The question of bringing together formal semantics and cognitive science remains unsolved. In her contribution at the 9th Annual Joshua and Verona Whatmough Lecture, Harvard (2014), Partee gives an account of the philosophical issues surrounding the question, eventually compromising and concluding that truth theory may have to live with imperfect truth if it is to reside in the mind.

So in the same way that Chomsky’s focus on innateness leads him to carefully avoid the messier parts of semantics in his account of productivity, Montague’s claim about the model-theoretic nature of language commits him to a particular treatment of knowledge and beliefs which does not play well with the conceptual aspects of composition. It has nothing to say about innateness (where do those worlds come from?) and struggles with aspects of semantic acquisition.

So let us step back and follow another route out of Chomskian linguistics.

Fillmore. Language is inseparable from context.

Fillmore is initially involved in syntactic work in the spirit of Chomskian transformational grammar (1982). He develops a ‘case grammar’ to encode selectional restrictions and Katz and Fodor’s projection rules. This approach to grammar will famously become frame semantics.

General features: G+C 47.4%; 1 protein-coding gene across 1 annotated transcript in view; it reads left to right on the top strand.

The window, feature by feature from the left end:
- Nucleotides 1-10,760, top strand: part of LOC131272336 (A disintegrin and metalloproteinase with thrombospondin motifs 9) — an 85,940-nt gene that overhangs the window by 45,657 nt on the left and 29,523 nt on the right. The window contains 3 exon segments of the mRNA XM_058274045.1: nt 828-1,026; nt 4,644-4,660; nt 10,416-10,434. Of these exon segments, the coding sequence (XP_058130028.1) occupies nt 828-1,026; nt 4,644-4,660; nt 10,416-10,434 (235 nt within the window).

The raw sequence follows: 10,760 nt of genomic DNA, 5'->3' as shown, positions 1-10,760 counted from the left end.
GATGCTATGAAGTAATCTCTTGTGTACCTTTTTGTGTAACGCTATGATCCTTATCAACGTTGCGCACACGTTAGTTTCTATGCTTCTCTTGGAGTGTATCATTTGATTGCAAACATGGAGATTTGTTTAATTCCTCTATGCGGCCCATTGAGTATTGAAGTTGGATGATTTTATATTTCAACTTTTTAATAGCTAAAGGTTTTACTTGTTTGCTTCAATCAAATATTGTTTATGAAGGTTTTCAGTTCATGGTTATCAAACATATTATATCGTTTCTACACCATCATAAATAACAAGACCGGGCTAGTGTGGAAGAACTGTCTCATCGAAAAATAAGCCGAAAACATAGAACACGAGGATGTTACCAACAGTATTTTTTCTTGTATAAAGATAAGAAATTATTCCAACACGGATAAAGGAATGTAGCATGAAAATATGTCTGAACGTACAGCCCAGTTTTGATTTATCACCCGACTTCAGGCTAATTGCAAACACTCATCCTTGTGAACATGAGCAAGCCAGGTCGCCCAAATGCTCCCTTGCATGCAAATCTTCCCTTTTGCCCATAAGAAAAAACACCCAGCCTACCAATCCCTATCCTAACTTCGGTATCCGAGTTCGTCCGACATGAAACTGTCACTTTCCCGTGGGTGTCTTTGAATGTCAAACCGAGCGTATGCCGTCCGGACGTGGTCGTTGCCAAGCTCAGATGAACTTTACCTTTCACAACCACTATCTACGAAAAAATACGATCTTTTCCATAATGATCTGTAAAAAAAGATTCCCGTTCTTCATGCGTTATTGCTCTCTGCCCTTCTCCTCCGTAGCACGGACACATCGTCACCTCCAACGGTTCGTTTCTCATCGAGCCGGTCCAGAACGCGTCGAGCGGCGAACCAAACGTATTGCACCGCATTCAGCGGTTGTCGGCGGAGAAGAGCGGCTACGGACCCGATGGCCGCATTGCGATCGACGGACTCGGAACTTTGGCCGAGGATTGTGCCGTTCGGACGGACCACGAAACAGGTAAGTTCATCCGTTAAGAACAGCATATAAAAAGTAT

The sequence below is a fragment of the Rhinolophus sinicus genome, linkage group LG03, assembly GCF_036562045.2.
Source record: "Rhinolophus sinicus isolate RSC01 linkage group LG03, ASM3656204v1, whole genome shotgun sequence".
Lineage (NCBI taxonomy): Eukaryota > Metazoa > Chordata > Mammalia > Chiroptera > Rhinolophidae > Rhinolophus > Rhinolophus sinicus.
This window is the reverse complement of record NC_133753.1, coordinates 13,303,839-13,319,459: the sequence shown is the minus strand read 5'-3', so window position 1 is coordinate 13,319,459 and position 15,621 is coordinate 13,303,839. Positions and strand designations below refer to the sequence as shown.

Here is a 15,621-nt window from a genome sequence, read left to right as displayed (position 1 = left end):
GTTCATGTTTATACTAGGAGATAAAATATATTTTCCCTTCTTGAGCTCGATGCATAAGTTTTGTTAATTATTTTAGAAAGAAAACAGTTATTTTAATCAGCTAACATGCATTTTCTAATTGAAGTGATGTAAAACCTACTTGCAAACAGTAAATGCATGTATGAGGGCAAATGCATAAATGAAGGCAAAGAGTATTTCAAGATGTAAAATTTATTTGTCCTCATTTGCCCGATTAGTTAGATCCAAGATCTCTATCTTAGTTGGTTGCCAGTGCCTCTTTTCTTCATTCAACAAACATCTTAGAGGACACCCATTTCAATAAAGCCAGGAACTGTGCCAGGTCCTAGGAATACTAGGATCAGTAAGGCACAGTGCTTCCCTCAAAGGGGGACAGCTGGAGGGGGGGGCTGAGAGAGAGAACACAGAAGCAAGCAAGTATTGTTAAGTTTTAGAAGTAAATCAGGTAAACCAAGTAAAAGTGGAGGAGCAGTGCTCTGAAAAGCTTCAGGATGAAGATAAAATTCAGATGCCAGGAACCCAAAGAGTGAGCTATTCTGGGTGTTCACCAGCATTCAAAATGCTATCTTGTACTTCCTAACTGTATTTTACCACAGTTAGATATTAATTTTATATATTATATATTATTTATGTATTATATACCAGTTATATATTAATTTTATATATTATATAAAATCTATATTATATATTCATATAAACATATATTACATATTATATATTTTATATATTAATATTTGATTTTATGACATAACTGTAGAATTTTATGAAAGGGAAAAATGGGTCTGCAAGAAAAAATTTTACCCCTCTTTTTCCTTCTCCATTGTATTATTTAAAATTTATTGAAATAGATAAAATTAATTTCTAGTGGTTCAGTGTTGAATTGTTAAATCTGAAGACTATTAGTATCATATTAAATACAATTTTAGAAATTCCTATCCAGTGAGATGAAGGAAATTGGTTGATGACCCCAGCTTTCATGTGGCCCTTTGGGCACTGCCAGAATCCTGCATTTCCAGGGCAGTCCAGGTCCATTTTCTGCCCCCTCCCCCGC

Five frames in inheritance and causative relations. Illustration from Das et al (2012).

For Fillmore, a frame is a conceptual representation of a situation. He writes: “I thought of each case frame as characterizing a small abstract ‘scene’ or ‘situation’, so that to understand the semantic structure of the verb it was necessary to understand the properties of such schematized scenes.” Thus, a frame can be something as simple as the encoding of a verb’s argument structure, or as complex as the description of an entire script, such as a going-to-the-restaurant or a taking-the-bus situation.

Fillmore’s interest is in explaining why a speaker chose the specific words they uttered. He formalises this idea in the notion of U-semantics (semantics of understanding). His semantics is perhaps the first to try and explicitly encode the paradox of the two principles of compositionality:

The U-semantics account is compositional in that its operation depends on knowledge of the meanings of individual lexical items [...], but it is also 'non-compositional' in that the construction process is not guided by purely symbolic operations from bottom to top. (Fillmore, 1985)

In terms of fundamental assumptions, if we wish to contrast U-semantics with the other approaches we have looked at, we will find that Fillmore distinguish himself by making as few assumptions as possible. His paper on the ‘Semantics of Understanding’ opens with the following disclaimer: